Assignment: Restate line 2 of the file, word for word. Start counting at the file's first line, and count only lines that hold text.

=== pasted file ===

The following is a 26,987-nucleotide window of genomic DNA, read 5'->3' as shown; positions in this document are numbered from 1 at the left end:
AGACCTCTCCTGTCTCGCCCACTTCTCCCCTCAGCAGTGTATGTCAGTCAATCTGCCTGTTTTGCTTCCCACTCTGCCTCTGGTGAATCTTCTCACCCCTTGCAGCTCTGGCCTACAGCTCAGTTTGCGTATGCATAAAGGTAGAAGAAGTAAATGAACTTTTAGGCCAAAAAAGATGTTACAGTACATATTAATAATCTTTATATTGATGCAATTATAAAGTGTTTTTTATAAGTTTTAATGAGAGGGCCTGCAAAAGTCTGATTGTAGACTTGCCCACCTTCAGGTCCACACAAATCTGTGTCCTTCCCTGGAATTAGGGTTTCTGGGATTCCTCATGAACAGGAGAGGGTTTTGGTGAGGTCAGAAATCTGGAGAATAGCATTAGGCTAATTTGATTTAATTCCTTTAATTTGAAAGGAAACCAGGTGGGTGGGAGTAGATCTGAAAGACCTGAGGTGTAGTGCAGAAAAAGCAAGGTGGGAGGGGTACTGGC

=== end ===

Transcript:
AGACCTCTCCTGTCTCGCCCACTTCTCCCCTCAGCAGTGTATGTCAGTCAATCTGCCTGTTTTGCTTCCCACTCTGCCTCTGGTGAATCTTCTCACCCCTTGCAGCTCTGGCCTACAGCTCAGTTTGCGTATGCATAAAGGTAGAAGAAGTAAATGAACTTTTAGGCCAAAAAAGATGTTACAGTACATATTAATAATCTTTATATTGATGCAATTATAAAGTGTTTTTTATAAGTTTTAATGAGAGGGCCTGCAAAAGTCTGATTGTAGACTTGCCCACCTTCAGGTCCACACAAATCTGTGTCCTTCCCTGGAATTAGGGTTTCTGGGATTCCTCATGAACAGGAGAGGGTTTTGGTGAGGTCAGAAATCTGGAGAATAGCATTAGGCTAATTTGATTTAATTCCTTTAATTTGAAAGGAAACCAGGTGGGTGGGAGTAGATCTGAAAGACCTGAGGTGTAGTGCAGAAAAAGCAAGGTGGGAGGGGTACTGGC